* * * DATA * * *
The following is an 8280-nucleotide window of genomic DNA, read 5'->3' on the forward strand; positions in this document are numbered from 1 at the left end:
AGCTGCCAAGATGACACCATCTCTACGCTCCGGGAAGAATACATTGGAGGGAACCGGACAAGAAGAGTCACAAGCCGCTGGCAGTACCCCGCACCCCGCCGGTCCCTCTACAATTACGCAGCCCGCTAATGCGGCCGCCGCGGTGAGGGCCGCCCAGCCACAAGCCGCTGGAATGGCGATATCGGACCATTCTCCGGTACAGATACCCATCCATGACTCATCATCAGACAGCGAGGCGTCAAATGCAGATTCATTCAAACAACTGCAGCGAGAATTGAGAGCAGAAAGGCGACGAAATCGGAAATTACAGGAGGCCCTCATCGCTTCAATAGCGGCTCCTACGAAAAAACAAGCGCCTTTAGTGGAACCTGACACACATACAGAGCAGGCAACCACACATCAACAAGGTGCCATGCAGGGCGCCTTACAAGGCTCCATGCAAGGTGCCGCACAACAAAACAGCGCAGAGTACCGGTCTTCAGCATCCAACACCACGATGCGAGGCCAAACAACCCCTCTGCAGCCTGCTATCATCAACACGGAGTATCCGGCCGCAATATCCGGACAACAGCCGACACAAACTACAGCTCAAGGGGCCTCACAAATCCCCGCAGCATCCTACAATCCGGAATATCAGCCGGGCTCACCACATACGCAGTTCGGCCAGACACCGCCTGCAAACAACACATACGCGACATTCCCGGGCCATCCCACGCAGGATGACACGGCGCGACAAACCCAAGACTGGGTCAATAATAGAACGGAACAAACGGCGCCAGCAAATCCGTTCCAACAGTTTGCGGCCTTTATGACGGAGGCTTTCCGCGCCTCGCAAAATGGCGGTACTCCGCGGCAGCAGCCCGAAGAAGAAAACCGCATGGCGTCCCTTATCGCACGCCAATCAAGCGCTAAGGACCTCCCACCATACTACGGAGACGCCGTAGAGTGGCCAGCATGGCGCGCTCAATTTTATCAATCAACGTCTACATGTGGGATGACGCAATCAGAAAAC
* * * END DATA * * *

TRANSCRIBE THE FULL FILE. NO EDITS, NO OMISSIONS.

The following is an 8280-nucleotide window of genomic DNA, read 5'->3' on the forward strand; positions in this document are numbered from 1 at the left end:
AGCTGCCAAGATGACACCATCTCTACGCTCCGGGAAGAATACATTGGAGGGAACCGGACAAGAAGAGTCACAAGCCGCTGGCAGTACCCCGCACCCCGCCGGTCCCTCTACAATTACGCAGCCCGCTAATGCGGCCGCCGCGGTGAGGGCCGCCCAGCCACAAGCCGCTGGAATGGCGATATCGGACCATTCTCCGGTACAGATACCCATCCATGACTCATCATCAGACAGCGAGGCGTCAAATGCAGATTCATTCAAACAACTGCAGCGAGAATTGAGAGCAGAAAGGCGACGAAATCGGAAATTACAGGAGGCCCTCATCGCTTCAATAGCGGCTCCTACGAAAAAACAAGCGCCTTTAGTGGAACCTGACACACATACAGAGCAGGCAACCACACATCAACAAGGTGCCATGCAGGGCGCCTTACAAGGCTCCATGCAAGGTGCCGCACAACAAAACAGCGCAGAGTACCGGTCTTCAGCATCCAACACCACGATGCGAGGCCAAACAACCCCTCTGCAGCCTGCTATCATCAACACGGAGTATCCGGCCGCAATATCCGGACAACAGCCGACACAAACTACAGCTCAAGGGGCCTCACAAATCCCCGCAGCATCCTACAATCCGGAATATCAGCCGGGCTCACCACATACGCAGTTCGGCCAGACACCGCCTGCAAACAACACATACGCGACATTCCCGGGCCATCCCACGCAGGATGACACGGCGCGACAAACCCAAGACTGGGTCAATAATAGAACGGAACAAACGGCGCCAGCAAATCCGTTCCAACAGTTTGCGGCCTTTATGACGGAGGCTTTCCGCGCCTCGCAAAATGGCGGTACTCCGCGGCAGCAGCCCGAAGAAGAAAACCGCATGGCGTCCCTTATCGCACGCCAATCAAGCGCTAAGGACCTCCCACCATACTACGGAGACGCCGTAGAGTGGCCAGCATGGCGCGCTCAATTTTATCAATCAACGTCTACATGTGGGATGACGCAATCAGAAAAC